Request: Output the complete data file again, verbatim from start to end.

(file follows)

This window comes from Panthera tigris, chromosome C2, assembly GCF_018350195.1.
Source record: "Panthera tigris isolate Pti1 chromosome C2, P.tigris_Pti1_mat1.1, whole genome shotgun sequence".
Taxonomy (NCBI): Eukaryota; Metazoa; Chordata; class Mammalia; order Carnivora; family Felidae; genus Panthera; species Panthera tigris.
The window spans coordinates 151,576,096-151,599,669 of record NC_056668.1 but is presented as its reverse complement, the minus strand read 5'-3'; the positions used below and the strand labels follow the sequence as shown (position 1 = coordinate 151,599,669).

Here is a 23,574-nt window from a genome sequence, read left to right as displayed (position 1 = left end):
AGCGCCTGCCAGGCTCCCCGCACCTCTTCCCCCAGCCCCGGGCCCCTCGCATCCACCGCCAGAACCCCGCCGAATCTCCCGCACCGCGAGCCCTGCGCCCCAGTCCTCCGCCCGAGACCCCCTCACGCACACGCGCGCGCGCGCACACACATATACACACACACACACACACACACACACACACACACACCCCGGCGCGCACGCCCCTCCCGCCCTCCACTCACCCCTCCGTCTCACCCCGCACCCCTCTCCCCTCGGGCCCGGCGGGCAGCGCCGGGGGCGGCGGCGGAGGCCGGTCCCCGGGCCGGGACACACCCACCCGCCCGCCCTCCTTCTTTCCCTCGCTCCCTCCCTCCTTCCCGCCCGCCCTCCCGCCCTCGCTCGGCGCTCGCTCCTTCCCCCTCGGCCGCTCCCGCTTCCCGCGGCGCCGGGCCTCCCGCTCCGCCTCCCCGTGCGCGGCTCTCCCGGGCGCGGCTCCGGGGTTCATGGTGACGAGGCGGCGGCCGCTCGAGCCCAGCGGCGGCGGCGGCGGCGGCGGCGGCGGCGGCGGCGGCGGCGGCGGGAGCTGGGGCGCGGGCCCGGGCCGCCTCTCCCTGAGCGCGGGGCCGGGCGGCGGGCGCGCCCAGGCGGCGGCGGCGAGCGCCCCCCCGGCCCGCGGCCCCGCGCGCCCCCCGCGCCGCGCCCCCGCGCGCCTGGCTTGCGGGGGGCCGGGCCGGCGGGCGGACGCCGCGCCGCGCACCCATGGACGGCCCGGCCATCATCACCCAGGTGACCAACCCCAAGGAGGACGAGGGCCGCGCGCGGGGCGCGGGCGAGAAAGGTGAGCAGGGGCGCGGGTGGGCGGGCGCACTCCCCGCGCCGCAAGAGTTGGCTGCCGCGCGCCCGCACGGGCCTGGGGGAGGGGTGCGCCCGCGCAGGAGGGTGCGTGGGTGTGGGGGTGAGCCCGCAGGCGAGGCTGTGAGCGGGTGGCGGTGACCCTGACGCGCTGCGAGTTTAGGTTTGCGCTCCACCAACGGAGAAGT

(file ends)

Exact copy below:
This window comes from Panthera tigris, chromosome C2, assembly GCF_018350195.1.
Source record: "Panthera tigris isolate Pti1 chromosome C2, P.tigris_Pti1_mat1.1, whole genome shotgun sequence".
Taxonomy (NCBI): Eukaryota; Metazoa; Chordata; class Mammalia; order Carnivora; family Felidae; genus Panthera; species Panthera tigris.
The window spans coordinates 151,576,096-151,599,669 of record NC_056668.1 but is presented as its reverse complement, the minus strand read 5'-3'; the positions used below and the strand labels follow the sequence as shown (position 1 = coordinate 151,599,669).

Here is a 23,574-nt window from a genome sequence, read left to right as displayed (position 1 = left end):
AGCGCCTGCCAGGCTCCCCGCACCTCTTCCCCCAGCCCCGGGCCCCTCGCATCCACCGCCAGAACCCCGCCGAATCTCCCGCACCGCGAGCCCTGCGCCCCAGTCCTCCGCCCGAGACCCCCTCACGCACACGCGCGCGCGCGCACACACATATACACACACACACACACACACACACACACACACACACCCCGGCGCGCACGCCCCTCCCGCCCTCCACTCACCCCTCCGTCTCACCCCGCACCCCTCTCCCCTCGGGCCCGGCGGGCAGCGCCGGGGGCGGCGGCGGAGGCCGGTCCCCGGGCCGGGACACACCCACCCGCCCGCCCTCCTTCTTTCCCTCGCTCCCTCCCTCCTTCCCGCCCGCCCTCCCGCCCTCGCTCGGCGCTCGCTCCTTCCCCCTCGGCCGCTCCCGCTTCCCGCGGCGCCGGGCCTCCCGCTCCGCCTCCCCGTGCGCGGCTCTCCCGGGCGCGGCTCCGGGGTTCATGGTGACGAGGCGGCGGCCGCTCGAGCCCAGCGGCGGCGGCGGCGGCGGCGGCGGCGGCGGCGGCGGCGGCGGCGGGAGCTGGGGCGCGGGCCCGGGCCGCCTCTCCCTGAGCGCGGGGCCGGGCGGCGGGCGCGCCCAGGCGGCGGCGGCGAGCGCCCCCCCGGCCCGCGGCCCCGCGCGCCCCCCGCGCCGCGCCCCCGCGCGCCTGGCTTGCGGGGGGCCGGGCCGGCGGGCGGACGCCGCGCCGCGCACCCATGGACGGCCCGGCCATCATCACCCAGGTGACCAACCCCAAGGAGGACGAGGGCCGCGCGCGGGGCGCGGGCGAGAAAGGTGAGCAGGGGCGCGGGTGGGCGGGCGCACTCCCCGCGCCGCAAGAGTTGGCTGCCGCGCGCCCGCACGGGCCTGGGGGAGGGGTGCGCCCGCGCAGGAGGGTGCGTGGGTGTGGGGGTGAGCCCGCAGGCGAGGCTGTGAGCGGGTGGCGGTGACCCTGACGCGCTGCGAGTTTAGGTTTGCGCTCCACCAACGGAGAAGT